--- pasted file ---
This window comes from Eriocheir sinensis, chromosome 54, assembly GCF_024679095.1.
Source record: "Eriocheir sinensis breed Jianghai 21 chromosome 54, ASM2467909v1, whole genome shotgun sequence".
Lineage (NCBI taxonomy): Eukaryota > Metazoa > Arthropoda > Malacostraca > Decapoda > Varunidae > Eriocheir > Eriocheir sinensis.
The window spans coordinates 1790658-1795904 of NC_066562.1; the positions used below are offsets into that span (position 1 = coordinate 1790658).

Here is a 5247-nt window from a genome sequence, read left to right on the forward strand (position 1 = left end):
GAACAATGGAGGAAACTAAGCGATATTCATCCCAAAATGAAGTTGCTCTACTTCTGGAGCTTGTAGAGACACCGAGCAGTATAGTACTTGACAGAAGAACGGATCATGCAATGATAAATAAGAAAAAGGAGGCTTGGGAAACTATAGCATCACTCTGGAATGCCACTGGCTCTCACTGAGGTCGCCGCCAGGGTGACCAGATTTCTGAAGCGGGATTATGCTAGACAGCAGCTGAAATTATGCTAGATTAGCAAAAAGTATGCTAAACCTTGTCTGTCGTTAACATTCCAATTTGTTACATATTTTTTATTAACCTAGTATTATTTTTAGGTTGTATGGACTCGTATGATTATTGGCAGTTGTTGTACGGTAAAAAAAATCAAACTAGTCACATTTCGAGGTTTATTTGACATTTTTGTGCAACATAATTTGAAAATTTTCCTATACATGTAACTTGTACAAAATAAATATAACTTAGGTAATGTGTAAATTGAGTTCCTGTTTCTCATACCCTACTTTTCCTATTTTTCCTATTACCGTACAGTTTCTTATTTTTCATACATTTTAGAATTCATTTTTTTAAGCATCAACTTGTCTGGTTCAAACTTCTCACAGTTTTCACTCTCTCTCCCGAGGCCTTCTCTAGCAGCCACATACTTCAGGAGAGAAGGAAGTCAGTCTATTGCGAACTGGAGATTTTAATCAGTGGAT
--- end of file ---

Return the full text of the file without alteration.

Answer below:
This window comes from Eriocheir sinensis, chromosome 54, assembly GCF_024679095.1.
Source record: "Eriocheir sinensis breed Jianghai 21 chromosome 54, ASM2467909v1, whole genome shotgun sequence".
Lineage (NCBI taxonomy): Eukaryota > Metazoa > Arthropoda > Malacostraca > Decapoda > Varunidae > Eriocheir > Eriocheir sinensis.
The window spans coordinates 1790658-1795904 of NC_066562.1; the positions used below are offsets into that span (position 1 = coordinate 1790658).

Here is a 5247-nt window from a genome sequence, read left to right on the forward strand (position 1 = left end):
GAACAATGGAGGAAACTAAGCGATATTCATCCCAAAATGAAGTTGCTCTACTTCTGGAGCTTGTAGAGACACCGAGCAGTATAGTACTTGACAGAAGAACGGATCATGCAATGATAAATAAGAAAAAGGAGGCTTGGGAAACTATAGCATCACTCTGGAATGCCACTGGCTCTCACTGAGGTCGCCGCCAGGGTGACCAGATTTCTGAAGCGGGATTATGCTAGACAGCAGCTGAAATTATGCTAGATTAGCAAAAAGTATGCTAAACCTTGTCTGTCGTTAACATTCCAATTTGTTACATATTTTTTATTAACCTAGTATTATTTTTAGGTTGTATGGACTCGTATGATTATTGGCAGTTGTTGTACGGTAAAAAAAATCAAACTAGTCACATTTCGAGGTTTATTTGACATTTTTGTGCAACATAATTTGAAAATTTTCCTATACATGTAACTTGTACAAAATAAATATAACTTAGGTAATGTGTAAATTGAGTTCCTGTTTCTCATACCCTACTTTTCCTATTTTTCCTATTACCGTACAGTTTCTTATTTTTCATACATTTTAGAATTCATTTTTTTAAGCATCAACTTGTCTGGTTCAAACTTCTCACAGTTTTCACTCTCTCTCCCGAGGCCTTCTCTAGCAGCCACATACTTCAGGAGAGAAGGAAGTCAGTCTATTGCGAACTGGAGATTTTAATCAGTGGAT